Good storytelling is the key to fundraising and outreach success. In fact, if you can craft a compelling narrative, you can effectively connect with supporters. Learn how we told the fascinating story of Lydick Bog, near South Bend, Indiana.

   The Story.

The Lost Bog at Lydick

Lydick Bog in St. Joseph County, Indiana was lost to history for nearly a century. It's rediscovery in 2015 was just the first step to creating a state-dedicated nature preserve and hub for eco-tourism. 

Shirley Heinze Land Trust—the organization that secured the bog—sought to make the unique mosaic of wetlands and upland habitat a destination-attraction for nature enthusiasts and a regional hub for its expanding land preservation efforts. Bogs, by their very nature, can be difficult and even dangerous to access. But enabling visitors to get close-up with the unique habitat would be a vital part of the experience. We developed a master plan for the site, featuring an ADA-accessible boardwalk, interpretive signage, open-air pavilion, and public restrooms. It was the most ambitious project in the 40-year-old organization's history. 

(Read about another Shirley Heinze property—John Merle Coulter Nature Preserve)

fluffy white seed-head of cotton grass, a wetland plant

   The Challenge.

Lydick Bog: Crossing the Finish Line

The story of the bog and its distinct plants resonated with supporters. Their generosity was exceptional, enabling the organization to move forward on several aspects of the capital project. But completing the last mile required more funding.

Our team identified a matching grant opportunity through CreatINg Places—a place-based "crowd-granting" program facilitated by the Indiana Housing and Community Development Authority in conjunction with the crowdfunding platform, Patronicity. The funding could carry the project across the finish line, but only if the $50k match could be raised in one month.

   The Strategy.

Employ a "Crowd-Granting" Approach. Identify Key Early Support. Engage the Public.

The land trust was interested in an outward-facing, community engagement campaign for the final stretch. CreatINg Places was the perfect fit.

CreatINg Places employs a novel donation-and-reward-based method of crowdfunding called “crowd-granting.” In crowd-granting, citizens actively support projects and activities through web-based donations. If the fundraising goal is reached within a set time, the donations are matched by a sponsor, in this case IHCDA. We designed our campaign—Let's Build a Boardwalk at Lydick Bog!—to raise the remaining funds between March 1 and March 31, 2021.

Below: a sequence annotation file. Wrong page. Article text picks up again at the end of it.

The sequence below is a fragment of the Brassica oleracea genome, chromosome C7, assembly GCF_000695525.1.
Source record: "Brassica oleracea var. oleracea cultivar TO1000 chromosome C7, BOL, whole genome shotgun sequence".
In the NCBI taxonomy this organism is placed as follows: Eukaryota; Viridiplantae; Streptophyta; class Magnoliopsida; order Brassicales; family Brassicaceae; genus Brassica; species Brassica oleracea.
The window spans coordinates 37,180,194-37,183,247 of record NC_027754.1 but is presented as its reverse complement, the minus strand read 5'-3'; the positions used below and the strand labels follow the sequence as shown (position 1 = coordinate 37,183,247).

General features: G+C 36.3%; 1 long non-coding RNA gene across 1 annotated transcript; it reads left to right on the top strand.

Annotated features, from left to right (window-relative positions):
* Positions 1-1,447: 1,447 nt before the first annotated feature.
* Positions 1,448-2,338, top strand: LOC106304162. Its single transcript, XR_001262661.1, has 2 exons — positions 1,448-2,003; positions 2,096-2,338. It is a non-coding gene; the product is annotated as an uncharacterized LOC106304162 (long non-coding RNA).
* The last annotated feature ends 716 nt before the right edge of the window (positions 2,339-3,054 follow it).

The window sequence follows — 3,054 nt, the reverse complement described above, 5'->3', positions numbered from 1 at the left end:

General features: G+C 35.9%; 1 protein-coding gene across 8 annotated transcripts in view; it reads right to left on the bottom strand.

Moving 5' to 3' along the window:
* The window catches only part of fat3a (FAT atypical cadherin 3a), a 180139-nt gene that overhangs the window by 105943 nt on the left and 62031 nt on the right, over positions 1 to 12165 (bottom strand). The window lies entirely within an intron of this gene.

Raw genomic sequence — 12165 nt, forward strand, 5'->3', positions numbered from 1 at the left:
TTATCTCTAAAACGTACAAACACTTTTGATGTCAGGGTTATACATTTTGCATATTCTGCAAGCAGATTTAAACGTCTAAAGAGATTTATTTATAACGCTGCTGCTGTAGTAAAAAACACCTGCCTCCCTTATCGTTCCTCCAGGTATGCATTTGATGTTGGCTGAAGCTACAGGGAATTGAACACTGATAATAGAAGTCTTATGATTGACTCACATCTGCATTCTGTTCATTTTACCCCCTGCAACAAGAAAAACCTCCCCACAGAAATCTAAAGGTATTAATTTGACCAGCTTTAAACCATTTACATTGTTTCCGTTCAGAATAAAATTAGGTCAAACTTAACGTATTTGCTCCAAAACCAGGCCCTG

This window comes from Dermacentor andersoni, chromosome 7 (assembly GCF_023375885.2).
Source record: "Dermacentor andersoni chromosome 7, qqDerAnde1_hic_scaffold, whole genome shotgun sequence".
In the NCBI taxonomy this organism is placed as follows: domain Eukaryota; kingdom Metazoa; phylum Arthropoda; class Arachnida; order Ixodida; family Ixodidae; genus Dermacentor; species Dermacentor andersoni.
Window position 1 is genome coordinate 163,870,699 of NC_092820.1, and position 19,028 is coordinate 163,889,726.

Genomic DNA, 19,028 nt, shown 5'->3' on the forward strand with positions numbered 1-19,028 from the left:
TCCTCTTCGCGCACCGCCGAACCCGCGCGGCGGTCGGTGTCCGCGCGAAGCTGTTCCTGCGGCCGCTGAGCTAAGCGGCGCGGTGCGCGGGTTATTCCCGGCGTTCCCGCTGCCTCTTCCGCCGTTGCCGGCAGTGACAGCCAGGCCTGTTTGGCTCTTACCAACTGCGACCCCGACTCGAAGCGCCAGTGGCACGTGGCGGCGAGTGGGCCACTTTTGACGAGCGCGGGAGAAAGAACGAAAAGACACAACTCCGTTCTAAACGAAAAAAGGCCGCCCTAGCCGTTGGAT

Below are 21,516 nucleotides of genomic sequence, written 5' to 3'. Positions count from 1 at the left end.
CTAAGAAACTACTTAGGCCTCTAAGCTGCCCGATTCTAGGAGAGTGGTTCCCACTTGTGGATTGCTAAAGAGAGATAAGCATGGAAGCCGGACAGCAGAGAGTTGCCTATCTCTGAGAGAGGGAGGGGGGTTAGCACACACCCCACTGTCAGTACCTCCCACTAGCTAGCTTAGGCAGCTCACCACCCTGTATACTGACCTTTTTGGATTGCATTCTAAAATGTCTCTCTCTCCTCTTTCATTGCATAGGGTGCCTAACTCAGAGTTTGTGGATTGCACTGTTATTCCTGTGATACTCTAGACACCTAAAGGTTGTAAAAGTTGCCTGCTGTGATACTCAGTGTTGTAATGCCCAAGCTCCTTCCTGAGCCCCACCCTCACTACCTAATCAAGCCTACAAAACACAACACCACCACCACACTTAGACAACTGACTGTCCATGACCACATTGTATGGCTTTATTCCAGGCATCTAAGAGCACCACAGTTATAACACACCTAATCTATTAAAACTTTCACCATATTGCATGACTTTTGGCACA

We identified key early supporters and secured several commitments to kick-start the initiative.

A website was developed on the Patronicity platform as a hub for community outreach. Then, we produced a video presentation, a rendering of the boardwalk, photos, interesting information about the bog, and more. Finally, we incorporated giving levels, which were fun facts and photos.

A month-long coordinated print, email, and social media campaign provided numerous opportunities for prospective donors to contribute. We urged people to share the project with friends, family, neighbors and co-workers, and invited everyone to join for a community hike when the project was completed.

Bonnie Hawksworth talks about the crowdfunding initiative employed to meet the funding raising goals for the Lydick Bog capital improvement project.

in 1 month


Lydick Bog: We raised more than $50,000 in just one month

The excitement surrounding the initiative was incredible. Including kick-start funding, we surpassed our $50k goal to earn the $50k match. In total, the campaign raised $136,500—more than $20k coming from first-time donors—making the boardwalk a reality.

Support for the undertaking was a successful synergy between current donors and numerous first-time contributors. The public outreach component was invaluable and will pay lasting dividends in the community and beyond.

Stories make our work human. Stories allow us to connect emotionally based upon shared values—regardless of our different experiences and perspectives. Telling the fascinating story of Lydick Bog was a huge key to our success.

— Bonnie Hawksworth

The Book and the Bog

The Serendipitous Story behind the Discovery and Conservation of a Significant Natural Area

by Scott Namestnik, Orbis Environmental Consulting

As I prepared for another exciting field season, I received a call from Jerry Wilhelm, the junior author of ... the revised and expanded Flora of the Chicago Region. Jerry was in the process of going through known county distributions for species that would be treated in the new flora, and he wanted to know if I'd ever seen the somewhat inconspicuous Scheuchzeria palustris (rannoch-rush) within the Chicago region. Although I'd seen this odd plant of Sphagnum bogs and a more northern geographical distribution in North America years previously in northeast Ohio, I had not seen it locally. As Jerry and I talked, I flashed-back to a journal article I'd read years ago by Father Julius Nieuwland, a chemist and botanist at the University of Notre Dame from 1904 to 1936 ...

Let's Work Together

If you have a creative project in mind, need help with fundraising or engagement, or want your next special event to "wow" even the most circumspect stakeholders, contact me today!

Bonnie Hawksworth
ph: 219-309-7638
email: bonniemhawksworth@gmail.com

Bonnie Hawksworth, non-profit leader and fundraising and engagement expert.

Bonnie Hawksworth

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